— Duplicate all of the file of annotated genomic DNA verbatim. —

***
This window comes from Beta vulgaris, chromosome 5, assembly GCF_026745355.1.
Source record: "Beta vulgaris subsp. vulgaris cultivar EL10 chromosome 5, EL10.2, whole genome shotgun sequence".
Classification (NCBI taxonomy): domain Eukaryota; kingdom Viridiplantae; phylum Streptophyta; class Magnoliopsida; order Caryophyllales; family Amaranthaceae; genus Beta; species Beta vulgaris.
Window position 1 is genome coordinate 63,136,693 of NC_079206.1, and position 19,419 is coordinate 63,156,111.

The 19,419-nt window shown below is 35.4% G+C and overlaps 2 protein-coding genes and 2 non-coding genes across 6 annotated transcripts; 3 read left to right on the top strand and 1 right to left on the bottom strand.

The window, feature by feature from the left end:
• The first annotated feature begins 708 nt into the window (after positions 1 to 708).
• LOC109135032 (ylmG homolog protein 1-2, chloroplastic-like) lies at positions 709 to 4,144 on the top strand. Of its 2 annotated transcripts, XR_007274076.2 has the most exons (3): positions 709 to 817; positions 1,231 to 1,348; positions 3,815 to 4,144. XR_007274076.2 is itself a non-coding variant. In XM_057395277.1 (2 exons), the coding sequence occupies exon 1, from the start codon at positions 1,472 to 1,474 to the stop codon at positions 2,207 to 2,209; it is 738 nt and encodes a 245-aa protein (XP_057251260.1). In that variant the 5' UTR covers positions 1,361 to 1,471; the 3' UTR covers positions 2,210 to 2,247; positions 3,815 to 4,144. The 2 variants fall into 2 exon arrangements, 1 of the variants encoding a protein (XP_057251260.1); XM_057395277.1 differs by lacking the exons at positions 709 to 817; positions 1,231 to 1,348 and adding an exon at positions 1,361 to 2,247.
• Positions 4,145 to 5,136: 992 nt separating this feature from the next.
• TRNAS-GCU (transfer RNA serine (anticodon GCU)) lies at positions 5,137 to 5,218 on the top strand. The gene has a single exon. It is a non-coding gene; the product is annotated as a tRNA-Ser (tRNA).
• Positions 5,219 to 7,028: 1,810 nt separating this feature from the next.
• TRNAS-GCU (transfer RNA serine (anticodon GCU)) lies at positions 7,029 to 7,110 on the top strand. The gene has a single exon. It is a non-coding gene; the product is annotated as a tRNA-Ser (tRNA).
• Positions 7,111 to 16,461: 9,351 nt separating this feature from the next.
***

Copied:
This window comes from Beta vulgaris, chromosome 5, assembly GCF_026745355.1.
Source record: "Beta vulgaris subsp. vulgaris cultivar EL10 chromosome 5, EL10.2, whole genome shotgun sequence".
Classification (NCBI taxonomy): domain Eukaryota; kingdom Viridiplantae; phylum Streptophyta; class Magnoliopsida; order Caryophyllales; family Amaranthaceae; genus Beta; species Beta vulgaris.
Window position 1 is genome coordinate 63,136,693 of NC_079206.1, and position 19,419 is coordinate 63,156,111.

The 19,419-nt window shown below is 35.4% G+C and overlaps 2 protein-coding genes and 2 non-coding genes across 6 annotated transcripts; 3 read left to right on the top strand and 1 right to left on the bottom strand.

The window, feature by feature from the left end:
• The first annotated feature begins 708 nt into the window (after positions 1 to 708).
• LOC109135032 (ylmG homolog protein 1-2, chloroplastic-like) lies at positions 709 to 4,144 on the top strand. Of its 2 annotated transcripts, XR_007274076.2 has the most exons (3): positions 709 to 817; positions 1,231 to 1,348; positions 3,815 to 4,144. XR_007274076.2 is itself a non-coding variant. In XM_057395277.1 (2 exons), the coding sequence occupies exon 1, from the start codon at positions 1,472 to 1,474 to the stop codon at positions 2,207 to 2,209; it is 738 nt and encodes a 245-aa protein (XP_057251260.1). In that variant the 5' UTR covers positions 1,361 to 1,471; the 3' UTR covers positions 2,210 to 2,247; positions 3,815 to 4,144. The 2 variants fall into 2 exon arrangements, 1 of the variants encoding a protein (XP_057251260.1); XM_057395277.1 differs by lacking the exons at positions 709 to 817; positions 1,231 to 1,348 and adding an exon at positions 1,361 to 2,247.
• Positions 4,145 to 5,136: 992 nt separating this feature from the next.
• TRNAS-GCU (transfer RNA serine (anticodon GCU)) lies at positions 5,137 to 5,218 on the top strand. The gene has a single exon. It is a non-coding gene; the product is annotated as a tRNA-Ser (tRNA).
• Positions 5,219 to 7,028: 1,810 nt separating this feature from the next.
• TRNAS-GCU (transfer RNA serine (anticodon GCU)) lies at positions 7,029 to 7,110 on the top strand. The gene has a single exon. It is a non-coding gene; the product is annotated as a tRNA-Ser (tRNA).
• Positions 7,111 to 16,461: 9,351 nt separating this feature from the next.